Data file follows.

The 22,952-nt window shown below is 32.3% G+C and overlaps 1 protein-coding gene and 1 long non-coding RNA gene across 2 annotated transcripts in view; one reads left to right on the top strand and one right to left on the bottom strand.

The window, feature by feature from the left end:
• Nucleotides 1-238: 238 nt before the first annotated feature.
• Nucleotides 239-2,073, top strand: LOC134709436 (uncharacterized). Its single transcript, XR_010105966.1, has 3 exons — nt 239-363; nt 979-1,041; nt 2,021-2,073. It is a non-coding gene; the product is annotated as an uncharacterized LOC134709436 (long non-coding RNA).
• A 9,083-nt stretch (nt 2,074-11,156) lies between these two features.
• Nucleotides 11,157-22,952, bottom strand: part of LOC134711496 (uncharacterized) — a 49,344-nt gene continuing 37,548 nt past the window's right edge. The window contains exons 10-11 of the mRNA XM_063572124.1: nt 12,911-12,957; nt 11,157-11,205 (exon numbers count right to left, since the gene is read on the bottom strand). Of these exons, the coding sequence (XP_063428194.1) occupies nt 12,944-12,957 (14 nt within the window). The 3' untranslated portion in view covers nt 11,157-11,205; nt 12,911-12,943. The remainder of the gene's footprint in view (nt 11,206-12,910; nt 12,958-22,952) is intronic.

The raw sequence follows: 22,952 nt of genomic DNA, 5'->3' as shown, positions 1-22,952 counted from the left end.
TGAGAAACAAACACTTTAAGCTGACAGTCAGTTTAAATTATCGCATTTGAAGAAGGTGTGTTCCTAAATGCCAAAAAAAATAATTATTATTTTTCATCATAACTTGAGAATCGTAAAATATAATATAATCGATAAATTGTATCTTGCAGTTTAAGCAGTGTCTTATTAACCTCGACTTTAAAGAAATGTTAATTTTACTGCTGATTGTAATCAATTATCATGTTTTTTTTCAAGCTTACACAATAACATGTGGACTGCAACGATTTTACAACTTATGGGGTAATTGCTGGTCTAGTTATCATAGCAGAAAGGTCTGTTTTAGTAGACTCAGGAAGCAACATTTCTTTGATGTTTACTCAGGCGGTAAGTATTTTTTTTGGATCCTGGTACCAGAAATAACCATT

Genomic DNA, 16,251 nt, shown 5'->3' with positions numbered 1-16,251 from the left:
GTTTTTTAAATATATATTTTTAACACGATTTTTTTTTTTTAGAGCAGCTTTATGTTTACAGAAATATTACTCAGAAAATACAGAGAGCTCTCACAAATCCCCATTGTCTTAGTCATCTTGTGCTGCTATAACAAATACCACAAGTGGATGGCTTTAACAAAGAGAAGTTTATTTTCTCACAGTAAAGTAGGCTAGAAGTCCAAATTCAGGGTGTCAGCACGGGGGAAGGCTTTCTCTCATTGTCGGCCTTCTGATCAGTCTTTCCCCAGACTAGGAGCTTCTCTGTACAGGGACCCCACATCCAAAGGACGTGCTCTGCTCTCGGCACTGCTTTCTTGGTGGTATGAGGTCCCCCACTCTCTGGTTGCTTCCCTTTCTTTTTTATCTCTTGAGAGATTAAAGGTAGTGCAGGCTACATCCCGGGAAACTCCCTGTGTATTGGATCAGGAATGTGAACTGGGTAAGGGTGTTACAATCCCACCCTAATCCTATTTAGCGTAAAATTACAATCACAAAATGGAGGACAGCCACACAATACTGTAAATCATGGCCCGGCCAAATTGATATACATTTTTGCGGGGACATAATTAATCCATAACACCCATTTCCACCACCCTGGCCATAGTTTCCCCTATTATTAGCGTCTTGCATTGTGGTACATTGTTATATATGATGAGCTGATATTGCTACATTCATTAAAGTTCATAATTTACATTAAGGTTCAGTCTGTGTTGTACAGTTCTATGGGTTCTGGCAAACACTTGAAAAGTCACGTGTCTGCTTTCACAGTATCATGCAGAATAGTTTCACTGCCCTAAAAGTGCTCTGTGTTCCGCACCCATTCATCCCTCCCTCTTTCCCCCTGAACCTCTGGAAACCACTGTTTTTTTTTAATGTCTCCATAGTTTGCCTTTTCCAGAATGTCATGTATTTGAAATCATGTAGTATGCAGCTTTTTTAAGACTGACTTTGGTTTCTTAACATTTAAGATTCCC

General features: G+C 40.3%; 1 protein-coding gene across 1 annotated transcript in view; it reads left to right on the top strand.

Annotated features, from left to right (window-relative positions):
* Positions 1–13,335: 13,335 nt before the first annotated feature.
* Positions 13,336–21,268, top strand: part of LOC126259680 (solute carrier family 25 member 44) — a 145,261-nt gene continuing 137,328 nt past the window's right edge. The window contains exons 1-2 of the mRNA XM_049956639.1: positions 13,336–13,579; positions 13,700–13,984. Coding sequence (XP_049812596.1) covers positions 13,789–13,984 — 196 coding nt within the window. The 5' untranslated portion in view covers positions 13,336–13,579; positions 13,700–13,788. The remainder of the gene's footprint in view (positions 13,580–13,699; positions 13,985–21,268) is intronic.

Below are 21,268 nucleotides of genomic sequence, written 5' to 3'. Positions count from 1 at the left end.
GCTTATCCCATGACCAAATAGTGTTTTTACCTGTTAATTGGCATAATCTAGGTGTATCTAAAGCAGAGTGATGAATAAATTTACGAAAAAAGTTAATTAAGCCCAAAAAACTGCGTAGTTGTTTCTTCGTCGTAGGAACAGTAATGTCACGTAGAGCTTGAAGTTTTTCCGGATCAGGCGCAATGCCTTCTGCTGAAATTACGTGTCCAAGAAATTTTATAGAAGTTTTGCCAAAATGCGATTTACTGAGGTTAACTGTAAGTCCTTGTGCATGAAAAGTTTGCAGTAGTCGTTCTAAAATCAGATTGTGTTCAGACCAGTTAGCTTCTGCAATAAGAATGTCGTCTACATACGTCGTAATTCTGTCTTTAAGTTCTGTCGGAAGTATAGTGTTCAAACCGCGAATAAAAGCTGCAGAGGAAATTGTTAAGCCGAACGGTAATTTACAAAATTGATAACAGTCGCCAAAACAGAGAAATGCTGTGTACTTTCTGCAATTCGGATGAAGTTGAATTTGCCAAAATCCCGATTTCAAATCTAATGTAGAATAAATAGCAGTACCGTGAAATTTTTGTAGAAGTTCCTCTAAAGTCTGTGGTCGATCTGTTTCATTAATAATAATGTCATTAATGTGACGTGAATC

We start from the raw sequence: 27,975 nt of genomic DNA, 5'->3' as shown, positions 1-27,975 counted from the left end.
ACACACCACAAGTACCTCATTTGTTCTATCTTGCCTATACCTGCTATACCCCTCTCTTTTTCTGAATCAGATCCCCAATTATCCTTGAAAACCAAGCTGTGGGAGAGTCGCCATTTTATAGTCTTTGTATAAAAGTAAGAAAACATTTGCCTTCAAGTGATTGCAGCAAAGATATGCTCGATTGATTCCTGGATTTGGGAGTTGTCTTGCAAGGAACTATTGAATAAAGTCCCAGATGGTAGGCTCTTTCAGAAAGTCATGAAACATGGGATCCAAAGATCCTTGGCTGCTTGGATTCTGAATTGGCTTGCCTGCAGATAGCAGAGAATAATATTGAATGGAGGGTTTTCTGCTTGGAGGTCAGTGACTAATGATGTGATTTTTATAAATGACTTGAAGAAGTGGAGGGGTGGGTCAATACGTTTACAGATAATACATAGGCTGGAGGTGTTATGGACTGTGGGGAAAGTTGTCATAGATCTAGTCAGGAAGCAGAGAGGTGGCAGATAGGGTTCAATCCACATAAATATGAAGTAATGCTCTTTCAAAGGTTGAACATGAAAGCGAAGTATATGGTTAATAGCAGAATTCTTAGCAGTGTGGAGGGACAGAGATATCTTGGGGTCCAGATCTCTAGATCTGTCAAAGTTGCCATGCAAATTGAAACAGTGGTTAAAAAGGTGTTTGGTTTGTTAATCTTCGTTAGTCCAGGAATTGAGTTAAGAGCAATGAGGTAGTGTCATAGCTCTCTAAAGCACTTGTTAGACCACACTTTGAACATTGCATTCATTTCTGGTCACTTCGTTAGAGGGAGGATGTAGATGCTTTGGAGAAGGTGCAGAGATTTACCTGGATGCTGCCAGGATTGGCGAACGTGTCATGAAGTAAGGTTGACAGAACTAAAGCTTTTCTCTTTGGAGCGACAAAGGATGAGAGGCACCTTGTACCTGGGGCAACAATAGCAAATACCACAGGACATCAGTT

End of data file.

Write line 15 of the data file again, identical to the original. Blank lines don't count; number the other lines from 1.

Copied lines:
Below are 21,268 nucleotides of genomic sequence, written 5' to 3'. Positions count from 1 at the left end.